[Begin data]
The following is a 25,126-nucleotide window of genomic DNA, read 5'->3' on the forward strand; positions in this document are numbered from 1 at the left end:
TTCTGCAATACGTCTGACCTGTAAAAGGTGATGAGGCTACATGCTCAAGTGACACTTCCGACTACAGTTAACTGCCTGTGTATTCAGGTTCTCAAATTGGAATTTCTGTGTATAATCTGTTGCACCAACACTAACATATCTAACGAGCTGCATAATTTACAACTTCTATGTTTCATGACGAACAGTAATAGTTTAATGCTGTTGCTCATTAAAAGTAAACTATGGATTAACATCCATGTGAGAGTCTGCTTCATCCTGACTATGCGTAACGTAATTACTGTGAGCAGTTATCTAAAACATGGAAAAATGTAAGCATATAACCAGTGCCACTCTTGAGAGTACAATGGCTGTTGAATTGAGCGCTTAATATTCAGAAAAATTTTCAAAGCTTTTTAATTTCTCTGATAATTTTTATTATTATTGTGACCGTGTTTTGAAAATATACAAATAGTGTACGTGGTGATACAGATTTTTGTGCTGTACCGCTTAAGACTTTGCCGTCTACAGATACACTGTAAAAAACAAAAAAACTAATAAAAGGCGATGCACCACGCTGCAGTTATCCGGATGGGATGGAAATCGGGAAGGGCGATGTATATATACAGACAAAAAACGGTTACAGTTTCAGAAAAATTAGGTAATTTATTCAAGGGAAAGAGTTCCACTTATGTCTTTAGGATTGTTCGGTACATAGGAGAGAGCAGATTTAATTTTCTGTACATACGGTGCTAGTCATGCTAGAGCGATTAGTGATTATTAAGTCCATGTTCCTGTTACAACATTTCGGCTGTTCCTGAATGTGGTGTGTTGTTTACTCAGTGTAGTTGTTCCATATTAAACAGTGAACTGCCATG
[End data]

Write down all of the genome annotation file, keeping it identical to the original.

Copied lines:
The following is a 25,126-nucleotide window of genomic DNA, read 5'->3' on the forward strand; positions in this document are numbered from 1 at the left end:
TTCTGCAATACGTCTGACCTGTAAAAGGTGATGAGGCTACATGCTCAAGTGACACTTCCGACTACAGTTAACTGCCTGTGTATTCAGGTTCTCAAATTGGAATTTCTGTGTATAATCTGTTGCACCAACACTAACATATCTAACGAGCTGCATAATTTACAACTTCTATGTTTCATGACGAACAGTAATAGTTTAATGCTGTTGCTCATTAAAAGTAAACTATGGATTAACATCCATGTGAGAGTCTGCTTCATCCTGACTATGCGTAACGTAATTACTGTGAGCAGTTATCTAAAACATGGAAAAATGTAAGCATATAACCAGTGCCACTCTTGAGAGTACAATGGCTGTTGAATTGAGCGCTTAATATTCAGAAAAATTTTCAAAGCTTTTTAATTTCTCTGATAATTTTTATTATTATTGTGACCGTGTTTTGAAAATATACAAATAGTGTACGTGGTGATACAGATTTTTGTGCTGTACCGCTTAAGACTTTGCCGTCTACAGATACACTGTAAAAAACAAAAAAACTAATAAAAGGCGATGCACCACGCTGCAGTTATCCGGATGGGATGGAAATCGGGAAGGGCGATGTATATATACAGACAAAAAACGGTTACAGTTTCAGAAAAATTAGGTAATTTATTCAAGGGAAAGAGTTCCACTTATGTCTTTAGGATTGTTCGGTACATAGGAGAGAGCAGATTTAATTTTCTGTACATACGGTGCTAGTCATGCTAGAGCGATTAGTGATTATTAAGTCCATGTTCCTGTTACAACATTTCGGCTGTTCCTGAATGTGGTGTGTTGTTTACTCAGTGTAGTTGTTCCATATTAAACAGTGAACTGCCATG